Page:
Hawks aim to learn AFL lessons from Cats

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Shaun Burgoyne admits he and the other senior players at Hawthorn still have plenty to learn from their AFL counterparts at Geelong.

The Cats extended their winning streak over Hawthorn to eight after beating the Hawks by two points on Monday in another classic game between the two fierce rivals.

It was the fifth time in that streak that the Cats had trailed at three-quarter time.

Geelong captain Joel Selwood and Jimmy Bartel were crucial as their team again found a way to beat the Hawks.

Burgoyne said the Hawks’ on-field leaders had to show that sort of spirit more often in such big matches.

“It seems like they want to win the tight games and they have a great self-belief,” Burgoyne said of Geelong.

“It’s something we can draw from, definitely.

“They’ve been probably the best team over the last five years and if we want to be a team like that, we have to take our opportunities.

“When those games are in the tight situations, their senior players seem to stand up and deliver – we need to do that too.”

While Burgoyne was disappointed with the loss, he also referred to it as more “on-the-job experience” for Hawthorn.

The loss also resulted in a solid post-game blast from coach Alastair Clarkson, who looked despondent immediately after the final siren.

“We obviously deserved the `bake’ he gave us,” Burgoyne said.

“He was pretty angry with our missed opportunities and so were we.

“Some of the mistakes we made were pretty easy … they capitalised and kicked goals from those mistakes.”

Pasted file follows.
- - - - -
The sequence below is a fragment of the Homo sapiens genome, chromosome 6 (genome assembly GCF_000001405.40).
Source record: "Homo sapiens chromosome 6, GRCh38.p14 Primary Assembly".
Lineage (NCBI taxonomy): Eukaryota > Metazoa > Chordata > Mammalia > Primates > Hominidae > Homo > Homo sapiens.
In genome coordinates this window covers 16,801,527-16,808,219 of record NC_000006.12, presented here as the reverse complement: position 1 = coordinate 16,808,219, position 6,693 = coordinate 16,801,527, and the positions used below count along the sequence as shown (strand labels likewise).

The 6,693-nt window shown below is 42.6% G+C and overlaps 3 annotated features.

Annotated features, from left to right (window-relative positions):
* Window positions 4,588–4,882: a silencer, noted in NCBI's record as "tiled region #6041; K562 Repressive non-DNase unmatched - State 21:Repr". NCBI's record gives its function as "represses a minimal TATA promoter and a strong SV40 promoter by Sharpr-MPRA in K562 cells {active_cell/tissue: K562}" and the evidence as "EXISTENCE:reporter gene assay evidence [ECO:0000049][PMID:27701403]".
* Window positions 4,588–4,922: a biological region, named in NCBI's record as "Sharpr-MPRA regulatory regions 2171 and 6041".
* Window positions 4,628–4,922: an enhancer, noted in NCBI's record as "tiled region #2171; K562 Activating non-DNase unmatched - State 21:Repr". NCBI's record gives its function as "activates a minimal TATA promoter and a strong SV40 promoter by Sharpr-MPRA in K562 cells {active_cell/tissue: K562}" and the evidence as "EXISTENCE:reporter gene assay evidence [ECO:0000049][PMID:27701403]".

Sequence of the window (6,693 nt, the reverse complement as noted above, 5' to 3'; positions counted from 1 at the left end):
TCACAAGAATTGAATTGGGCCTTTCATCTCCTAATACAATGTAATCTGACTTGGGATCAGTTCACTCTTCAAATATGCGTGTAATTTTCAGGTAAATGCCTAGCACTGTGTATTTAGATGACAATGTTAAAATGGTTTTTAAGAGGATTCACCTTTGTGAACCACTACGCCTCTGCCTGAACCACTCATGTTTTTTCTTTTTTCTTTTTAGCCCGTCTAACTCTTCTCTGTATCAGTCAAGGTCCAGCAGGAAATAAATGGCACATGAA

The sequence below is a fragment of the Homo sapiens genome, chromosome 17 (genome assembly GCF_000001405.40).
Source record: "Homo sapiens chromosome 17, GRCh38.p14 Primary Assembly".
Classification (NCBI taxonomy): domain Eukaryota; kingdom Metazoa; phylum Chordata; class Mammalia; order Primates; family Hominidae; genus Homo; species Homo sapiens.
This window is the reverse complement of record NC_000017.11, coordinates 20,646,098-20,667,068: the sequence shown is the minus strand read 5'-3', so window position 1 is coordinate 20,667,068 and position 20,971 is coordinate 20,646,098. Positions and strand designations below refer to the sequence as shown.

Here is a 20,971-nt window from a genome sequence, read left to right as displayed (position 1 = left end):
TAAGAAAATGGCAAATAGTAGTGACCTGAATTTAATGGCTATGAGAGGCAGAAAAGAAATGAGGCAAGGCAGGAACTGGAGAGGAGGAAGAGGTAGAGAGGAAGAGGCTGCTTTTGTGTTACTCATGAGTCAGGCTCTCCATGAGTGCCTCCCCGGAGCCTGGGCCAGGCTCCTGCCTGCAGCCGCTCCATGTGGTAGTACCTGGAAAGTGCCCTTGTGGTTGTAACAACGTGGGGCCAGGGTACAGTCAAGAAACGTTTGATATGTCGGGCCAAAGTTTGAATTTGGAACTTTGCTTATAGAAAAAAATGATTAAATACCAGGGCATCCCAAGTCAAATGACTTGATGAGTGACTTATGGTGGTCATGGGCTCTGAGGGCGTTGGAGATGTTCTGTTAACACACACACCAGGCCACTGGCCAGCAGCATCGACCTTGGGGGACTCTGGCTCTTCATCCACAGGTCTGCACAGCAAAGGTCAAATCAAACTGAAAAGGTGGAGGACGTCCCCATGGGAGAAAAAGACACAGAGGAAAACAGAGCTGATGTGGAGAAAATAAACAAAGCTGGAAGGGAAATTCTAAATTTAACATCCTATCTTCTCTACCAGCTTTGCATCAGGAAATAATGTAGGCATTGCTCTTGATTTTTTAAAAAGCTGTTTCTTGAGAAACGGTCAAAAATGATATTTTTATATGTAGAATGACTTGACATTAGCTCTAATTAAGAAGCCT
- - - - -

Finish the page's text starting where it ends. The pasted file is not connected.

Adding to a tough day, forward Brendan Whitecross was offered a one-match ban for rough conduct against Selwood.

Hawthorn’s tough start to the season continues with games against the in-form NAB Cup finalists.

They host Adelaide on Sunday at the MCG and then go to Perth in round four to play West Coast.

Sunday will also be a big match for the Hawks because Burgoyne and Sam Mitchell play their 200th games, while Jordan Lewis reaches his 150 milestone.

Burgoyne, 29, has been outstanding since he left Port Adelaide after the 2009 season and was traded to Hawthorn.

Older brother Peter also played 240 games for Port Adelaide from 1997 to 2009.

“It’s pretty exciting – I was lucky enough to play in my brother’s 200th game,” Shaun said.

“I was always pretty confident in myself that I’d be able to play at the level, but to play 200 games means I’ve played for 10 years and I’ve been pretty happy with that.”

Shaun laughed when asked if he might one day beat his brother’s AFL games tally.

“We’re fairly competitive, me and Peter – when you used to train together, we used to have a crack,” he said.

“But he’s got me by a fair few more games.”

© AAP 2014

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